The issue in PRC is whether forest plan decisions are ripe for review under NEPA. The Ohio Forestry Court had distinguished NEPA procedural requirements from the NFMA substantive requirements, stating that a person, “who is injured by a failure to comply with the NEPA procedure may complain of that failure at the time the failure takes place for the claim can never get any riper.” The government is now arguing in PRC that any problems with the analysis of the plan’s environmental effects may still be addressed before a project is planned, or at least will be ‘riper’ when a project is litigated.

    The CEQ NEPA regulations don’t appear to support this position. If a programmatic EIS is required by NEPA, it is because some potential harm is recognized as reasonably foreseeable that must be considered at a programmatic level, and claims related to that harm can not get any riper. Looking at project effects, even cumulative effects, is not the same as looking at the effects of a forest plan in its entirety. (Congress did foresee application of NEPA to forest plans in Section 6(g)(1) of NFMA.)

    The government is also arguing that there needs to be an irreversible commitment of resources to trigger reviewability under NEPA. NEPA (the statute) recognizes that there may be irreversible and irretrievable commitments of resources, but does not establish that as a prerequisite for an EIS. The CEQ regulations governing programmatic NEPA are rather ambiguous, but they do not say this either, and when read as a whole indicate otherwise. If (as the article says) …
    “The 2004 Bush plan called for harvesting 4.9 billion more board-feet of timber than under the 2001 Clinton plan. The Bush plan also called for constructing 90 more miles of new roads, reconstruction of 855 more miles of existing roads and a loosening of restrictions on grazing”
    … why would the effects of those actions NOT be ‘reasonably foreseeable’ for the purpose of NEPA? (The merits of the case concern impacts on fisheries that were reasonably foreseeable for the 2001 amendment, but were not addressed by the 2004 amendment.)

    If the Forest Service wins this argument, it will have gotten much of what it wanted from the 2005 planning rule, by making NEPA for forest plans difficult to challenge and potentially optional. If forest plans are not reviewable, then the standing question becomes irrelevant. On the other hand, if plans are reviewable, then shouldn’t someone have standing to review them?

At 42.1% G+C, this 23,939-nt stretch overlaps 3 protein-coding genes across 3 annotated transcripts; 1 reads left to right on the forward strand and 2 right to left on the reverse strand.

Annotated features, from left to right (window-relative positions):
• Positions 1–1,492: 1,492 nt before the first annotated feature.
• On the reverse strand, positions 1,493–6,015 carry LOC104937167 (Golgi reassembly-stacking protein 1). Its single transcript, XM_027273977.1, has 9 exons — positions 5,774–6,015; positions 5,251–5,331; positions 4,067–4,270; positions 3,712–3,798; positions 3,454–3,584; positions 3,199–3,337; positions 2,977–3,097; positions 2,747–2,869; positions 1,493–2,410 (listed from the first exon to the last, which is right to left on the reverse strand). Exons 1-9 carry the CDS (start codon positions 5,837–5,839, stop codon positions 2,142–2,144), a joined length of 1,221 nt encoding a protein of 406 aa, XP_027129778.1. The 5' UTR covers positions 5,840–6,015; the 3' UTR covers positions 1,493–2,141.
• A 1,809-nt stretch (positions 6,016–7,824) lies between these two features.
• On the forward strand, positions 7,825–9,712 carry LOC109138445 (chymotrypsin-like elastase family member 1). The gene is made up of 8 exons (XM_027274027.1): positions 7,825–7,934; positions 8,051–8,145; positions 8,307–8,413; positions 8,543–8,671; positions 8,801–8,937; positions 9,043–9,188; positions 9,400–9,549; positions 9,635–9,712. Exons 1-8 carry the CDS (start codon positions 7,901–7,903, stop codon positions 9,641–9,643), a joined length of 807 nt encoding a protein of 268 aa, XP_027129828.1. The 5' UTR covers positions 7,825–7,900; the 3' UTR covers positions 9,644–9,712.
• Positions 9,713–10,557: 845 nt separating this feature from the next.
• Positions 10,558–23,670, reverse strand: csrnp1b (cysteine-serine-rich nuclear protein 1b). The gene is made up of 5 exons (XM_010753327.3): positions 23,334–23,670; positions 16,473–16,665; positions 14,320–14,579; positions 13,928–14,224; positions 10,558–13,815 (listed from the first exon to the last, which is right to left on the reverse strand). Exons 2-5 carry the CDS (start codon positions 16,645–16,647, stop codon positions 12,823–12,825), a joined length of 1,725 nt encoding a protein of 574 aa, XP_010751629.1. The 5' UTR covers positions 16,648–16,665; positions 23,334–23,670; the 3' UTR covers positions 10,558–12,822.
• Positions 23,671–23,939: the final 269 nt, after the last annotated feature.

The standing issue revolves around whether the potential harm to the environment would affect a particular plaintiff, and tends to focus on how well that individual has made the case for their exposure to the harm. In public lands cases this has meant demonstrating the likelihood of an individual using an area and the likelihood that area would be affected. In PRC the Forest Service is trying to raise the bar on standing requirements by extending the 2009 Supreme Court decision in Summers v. Earth Island Institute to forest plans.

    Summers (a 5-4 opinion) involved national regulations rather than a forest plan (and a complicating factor that a specific project that was the original basis for plaintiff’s standing justification was no longer part of the case). It found no standing where the plaintiff had failed to allege that any particular timber sale or other project subject to the regulations would affect its interests. The petition to the Supreme Court in PRC claims that plaintiff ‘did not challenge or even identify a single project,’ and cites ‘the Court’s admonition’ in Summers as follows:
    …a ‘statistical probability’ or supposedly ‘realistic threat’ that a plaintiff’s members would be harmed in the ‘reasonably near future’ cannot establish standing.’

    Applying the Summers reasoning to PRC raises the question of whether it is possible to sufficiently describe what area will be affected (to use as a basis for standing) unless you have identified a specific project proposal. If the Forest Service wins this argument, it is hard to see how anyone could ever have standing to independently challenge any agency’s programmatic NEPA analysis. (This really becomes a challenge to the concept of mandatory programmatic NEPA, and I wonder if CEQ is paying attention.)

    Summers also cited a prior Supreme Court decision that held that:
    “… to establish standing plaintiffs must show that they ‘use the area affected by the challenged activity and not an area roughly in the vicinity of” a project site Lujan v. Defenders of Wildlife” (1992) (Lujan also involved a federal regulation, but was referring here to a case about a mining project).
    For forest plans, the ‘area affected by the challenged activity’ is a national forest, and following this logic from Lujan, use of any part of the national forest should be sufficient to confer standing to challenge a plan decision. Supreme Court precedents thus appear to offer a choice of treating standing for forest plans similar to regulations or projects.

    A win by the Forest Service means that problems with the forest plan will be brought up later, and maybe multiple times. Maybe someone can tell me why, from an agency perspective, it is a good idea to wait for project litigation to find out that a plan is flawed (and that resources have been wasted on many other projects that assumed it was valid). I think the main problem the Forest Service sees with the litigation that results from programmatic NEPA is the remedy: with a reversal of a programmatic decision you can sometimes enjoin a lot of future projects. But wouldn’t invalidation of the plan’s environmental analysis put the agency in the same place with regard to other projects regardless of how the issue got to court?

    • Jon, thanks for this thoughtful contribution, although reading it made my head hurt…I appreciate your sharing your expertise.